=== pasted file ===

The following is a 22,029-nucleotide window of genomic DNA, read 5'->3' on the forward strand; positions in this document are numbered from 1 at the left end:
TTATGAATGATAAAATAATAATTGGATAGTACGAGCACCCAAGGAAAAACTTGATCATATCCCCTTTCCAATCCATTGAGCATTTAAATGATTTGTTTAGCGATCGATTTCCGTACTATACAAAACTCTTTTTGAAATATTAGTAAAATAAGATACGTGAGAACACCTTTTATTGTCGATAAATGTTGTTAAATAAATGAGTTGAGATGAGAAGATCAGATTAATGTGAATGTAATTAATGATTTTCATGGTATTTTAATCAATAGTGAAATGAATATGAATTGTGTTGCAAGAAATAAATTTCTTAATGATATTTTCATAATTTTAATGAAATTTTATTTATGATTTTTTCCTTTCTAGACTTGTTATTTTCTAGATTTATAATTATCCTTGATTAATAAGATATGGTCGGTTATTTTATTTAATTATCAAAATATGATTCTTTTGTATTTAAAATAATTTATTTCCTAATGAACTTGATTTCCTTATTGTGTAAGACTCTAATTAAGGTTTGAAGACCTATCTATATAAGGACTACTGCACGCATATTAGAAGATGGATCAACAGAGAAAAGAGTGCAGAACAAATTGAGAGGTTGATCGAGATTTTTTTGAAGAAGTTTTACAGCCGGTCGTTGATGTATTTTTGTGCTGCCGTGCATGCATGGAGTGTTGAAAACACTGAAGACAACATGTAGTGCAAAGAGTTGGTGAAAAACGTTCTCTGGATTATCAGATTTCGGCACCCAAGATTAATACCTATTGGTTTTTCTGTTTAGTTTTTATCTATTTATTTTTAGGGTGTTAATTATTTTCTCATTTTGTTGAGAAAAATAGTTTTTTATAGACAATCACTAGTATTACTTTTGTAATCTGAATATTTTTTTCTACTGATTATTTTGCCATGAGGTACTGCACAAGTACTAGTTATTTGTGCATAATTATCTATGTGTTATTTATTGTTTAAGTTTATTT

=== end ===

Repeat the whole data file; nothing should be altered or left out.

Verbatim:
The following is a 22,029-nucleotide window of genomic DNA, read 5'->3' on the forward strand; positions in this document are numbered from 1 at the left end:
TTATGAATGATAAAATAATAATTGGATAGTACGAGCACCCAAGGAAAAACTTGATCATATCCCCTTTCCAATCCATTGAGCATTTAAATGATTTGTTTAGCGATCGATTTCCGTACTATACAAAACTCTTTTTGAAATATTAGTAAAATAAGATACGTGAGAACACCTTTTATTGTCGATAAATGTTGTTAAATAAATGAGTTGAGATGAGAAGATCAGATTAATGTGAATGTAATTAATGATTTTCATGGTATTTTAATCAATAGTGAAATGAATATGAATTGTGTTGCAAGAAATAAATTTCTTAATGATATTTTCATAATTTTAATGAAATTTTATTTATGATTTTTTCCTTTCTAGACTTGTTATTTTCTAGATTTATAATTATCCTTGATTAATAAGATATGGTCGGTTATTTTATTTAATTATCAAAATATGATTCTTTTGTATTTAAAATAATTTATTTCCTAATGAACTTGATTTCCTTATTGTGTAAGACTCTAATTAAGGTTTGAAGACCTATCTATATAAGGACTACTGCACGCATATTAGAAGATGGATCAACAGAGAAAAGAGTGCAGAACAAATTGAGAGGTTGATCGAGATTTTTTTGAAGAAGTTTTACAGCCGGTCGTTGATGTATTTTTGTGCTGCCGTGCATGCATGGAGTGTTGAAAACACTGAAGACAACATGTAGTGCAAAGAGTTGGTGAAAAACGTTCTCTGGATTATCAGATTTCGGCACCCAAGATTAATACCTATTGGTTTTTCTGTTTAGTTTTTATCTATTTATTTTTAGGGTGTTAATTATTTTCTCATTTTGTTGAGAAAAATAGTTTTTTATAGACAATCACTAGTATTACTTTTGTAATCTGAATATTTTTTTCTACTGATTATTTTGCCATGAGGTACTGCACAAGTACTAGTTATTTGTGCATAATTATCTATGTGTTATTTATTGTTTAAGTTTATTT